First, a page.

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“Toxic Dan” and Guy boosterism: how Victorian election coverage blurs the lines between news and opinion

Media outlets are using their news space to identify with the Coalition cause in the Victorian state election. Centre for Advancing Journalism’s Honorary Senior Research Fellow Dr Denis Muller argues that when media platforms mix up reporting with commentary, democracy suffers. 

 

 

 

 

“Toxic Dan” and Guy boosterism: how Victorian election coverage blurs the lines between news and opinion
 

Beat-ups, conspiracy theories, relentless pro-Liberal and anti-Labor bias, juvenile name-calling – Dictator Dan, Toxic Dan: these have been the stock-in-trade of the Herald Sun’s coverage of the Victorian state election.

And on Sky after dark, Peta Credlin put together a program called The Cult of Daniel Andrews.

It suggests a level of desperation at News Corp that Victorian voters, on current polling, seem unwilling to share the preference of the organisation’s owner, Rupert Murdoch, for a change of government. That’s even when the latest Resolve Strategic data – which shows Labor and the Coalition level on 36 per cent of the primary vote, but with Labor leading 53-47 lead on the two-party-preferred count – is accounted for.

Voters seem unmoved by alleged injustices surrounding a car crash nine years ago involving Catherine Andrews, wife of the premier, Daniel Andrews.

They even seem unwilling to accept a weird conspiracy theory that Andrews didn’t really fall down a couple of steps at a holiday house in Mornington in 2021, but came by his injured back and ribs in circumstances too dark to mention.

By contrast, the Herald Sun has been a cheerleader for Opposition Leader Matthew Guy. On Sunday, it went so far as to carry a page-one headline My first moves on a story setting out what it said would be Guy’s priorities if he won this Saturday. On the latest poll data, that remains a big if.

In none-too-subtle ways, it uses its news pages to identify with the Coalition cause. The heading on Guy’s announcement of a second Metro tunnel, published on Tuesday, read: Metro tunnel 2 is our first big dig. Our?

A fundamental tenet of journalism is that opinion be kept separate from news reporting.

The separation has become blurred in recent years, but now, as newspapers try to restore public trust and to differentiate themselves from the hashed-up melange on social media, good newspapers are reasserting this vital distinction.

The New York Times, for example, has scrapped the jargon term “op-ed” in favour of the more straightforward “opinion” for its commentary pages, to emphasise the distinction.

News Corp, by contrast, states in its in-house code of conduct that in their news reporting, its journalists may leave the reader in no doubt as to where the paper stands on an issue.

The relevant clause reads:
 
1.3 Comment, conjecture and opinion are acceptable in reports to provide perspective on an issue, or explain the significance of an issue, or to allow readers to recognise what the publication’s standpoint is on the matter being reported.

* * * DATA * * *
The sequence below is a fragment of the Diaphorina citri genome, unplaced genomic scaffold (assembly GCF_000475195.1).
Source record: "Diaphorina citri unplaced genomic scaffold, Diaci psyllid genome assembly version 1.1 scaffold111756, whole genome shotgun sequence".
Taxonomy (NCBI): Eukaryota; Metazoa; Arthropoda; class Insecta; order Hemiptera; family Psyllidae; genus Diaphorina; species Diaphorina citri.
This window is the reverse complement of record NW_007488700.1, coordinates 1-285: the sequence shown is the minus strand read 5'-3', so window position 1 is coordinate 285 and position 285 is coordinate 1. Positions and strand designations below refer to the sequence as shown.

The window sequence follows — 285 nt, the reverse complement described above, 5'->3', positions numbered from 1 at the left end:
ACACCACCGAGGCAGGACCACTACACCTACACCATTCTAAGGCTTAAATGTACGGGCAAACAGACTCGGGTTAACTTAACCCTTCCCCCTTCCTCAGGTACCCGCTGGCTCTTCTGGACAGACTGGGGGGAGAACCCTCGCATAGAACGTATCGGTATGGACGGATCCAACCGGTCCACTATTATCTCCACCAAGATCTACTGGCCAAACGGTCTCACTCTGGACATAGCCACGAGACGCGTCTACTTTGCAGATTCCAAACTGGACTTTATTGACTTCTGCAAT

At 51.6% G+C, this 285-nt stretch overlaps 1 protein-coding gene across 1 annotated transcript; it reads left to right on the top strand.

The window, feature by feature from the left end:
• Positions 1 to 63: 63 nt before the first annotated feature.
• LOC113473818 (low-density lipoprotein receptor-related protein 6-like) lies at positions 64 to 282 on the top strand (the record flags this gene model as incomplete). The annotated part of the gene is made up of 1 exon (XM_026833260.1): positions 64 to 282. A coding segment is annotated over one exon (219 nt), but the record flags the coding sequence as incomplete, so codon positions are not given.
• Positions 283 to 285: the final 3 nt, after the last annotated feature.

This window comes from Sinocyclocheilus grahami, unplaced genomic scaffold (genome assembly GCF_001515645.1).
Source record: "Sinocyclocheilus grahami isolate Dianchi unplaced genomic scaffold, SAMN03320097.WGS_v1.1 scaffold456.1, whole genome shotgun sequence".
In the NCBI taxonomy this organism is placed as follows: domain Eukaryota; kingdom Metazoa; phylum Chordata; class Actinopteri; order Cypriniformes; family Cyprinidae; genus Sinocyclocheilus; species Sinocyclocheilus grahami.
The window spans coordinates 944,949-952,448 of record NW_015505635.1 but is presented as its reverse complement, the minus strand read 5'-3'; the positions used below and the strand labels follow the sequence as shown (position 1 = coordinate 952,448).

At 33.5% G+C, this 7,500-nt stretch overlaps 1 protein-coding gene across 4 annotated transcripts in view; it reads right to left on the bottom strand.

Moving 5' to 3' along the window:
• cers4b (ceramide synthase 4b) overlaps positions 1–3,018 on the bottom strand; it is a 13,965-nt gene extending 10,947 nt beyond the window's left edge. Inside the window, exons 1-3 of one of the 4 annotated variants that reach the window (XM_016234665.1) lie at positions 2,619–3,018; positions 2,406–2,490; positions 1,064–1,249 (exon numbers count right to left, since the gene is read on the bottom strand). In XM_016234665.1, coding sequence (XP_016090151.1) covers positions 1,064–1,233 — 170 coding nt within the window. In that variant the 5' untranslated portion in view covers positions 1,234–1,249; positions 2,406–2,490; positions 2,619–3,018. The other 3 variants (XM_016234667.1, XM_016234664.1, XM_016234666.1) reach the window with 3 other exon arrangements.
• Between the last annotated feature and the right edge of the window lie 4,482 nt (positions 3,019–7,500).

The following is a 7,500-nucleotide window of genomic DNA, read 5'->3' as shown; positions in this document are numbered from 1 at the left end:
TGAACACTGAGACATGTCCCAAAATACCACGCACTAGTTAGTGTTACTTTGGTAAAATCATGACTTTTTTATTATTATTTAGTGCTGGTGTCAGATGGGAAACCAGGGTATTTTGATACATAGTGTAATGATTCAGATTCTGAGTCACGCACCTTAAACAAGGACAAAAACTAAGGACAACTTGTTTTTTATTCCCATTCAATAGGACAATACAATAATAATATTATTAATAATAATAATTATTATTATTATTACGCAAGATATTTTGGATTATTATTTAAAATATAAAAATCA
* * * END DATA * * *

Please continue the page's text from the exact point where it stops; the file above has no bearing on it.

All newspaper proprietors are entitled to express their opinion through their pages. But on the news pages, accuracy, fairness, balance, open-mindedness and freedom from conflict of interest should take priority over proprietorial preference.

This is essential to the working of a healthy democracy. One of the main democratic functions of the media is to provide the public with a bedrock of reliable information on which to make political, economic and social choices.

They are deprived of that bedrock when media platforms distort reality or mix up news with commentary, something the Herald Sun has turned into an anti-democratic art form.

The Age also has published a good deal of damaging material about Andrews and the Labor Party, but these stories have been real news and clearly in the public interest, since it concerns various inquiries involving the Independent Broad-based Anti-corruption Commission.

The paper has reported that the Labor chair of a parliamentary subcommittee told independent auditors reviewing Victoria’s integrity agencies to remove from their report any references to the Andrews government underfunding or under-resourcing IBAC.

It also reported that IBAC successfully obtained a court injunction preventing The Age publishing information about an inquiry concerning the government.

However, the newspaper obtained at least some information about this inquiry from other sources and was able to report that Andrews is being investigated over his role in the awarding of two grants worth $3.4 million to a Labor-linked union on the eve of the 2018 election.

Guardian Australia has played the news coverage straight, albeit within a more limited range than the Melbourne-based papers, but it also published a clear-eyed, and not entirely flattering, profile of Andrews by Margaret Simons, in which colleagues described Andrews variously as “a very hard man” and a “narcissist”.

Two high-profile ABC presenters, Virginia Trioli on Radio Melbourne, and Michael Rowland on the News Breakfast TV program, held Andrews’ feet to the fire; Trioli over his reluctance to come on air and discuss politics with her, which is unusual for a politician, and Rowland over possible voter backlash against the lockdowns.

Clearly Andrews has antagonised the media because he has used his position of political strength to exert considerable control over his encounters with them.

The overall effect of the coverage is to create an impression that Andrews has been treated unfairly by the media during this campaign – many of his supporters on social media certainly think so – but that impression is exaggerated by the excesses of the Herald Sun and Sky News.

This article was first published in The Age.

 

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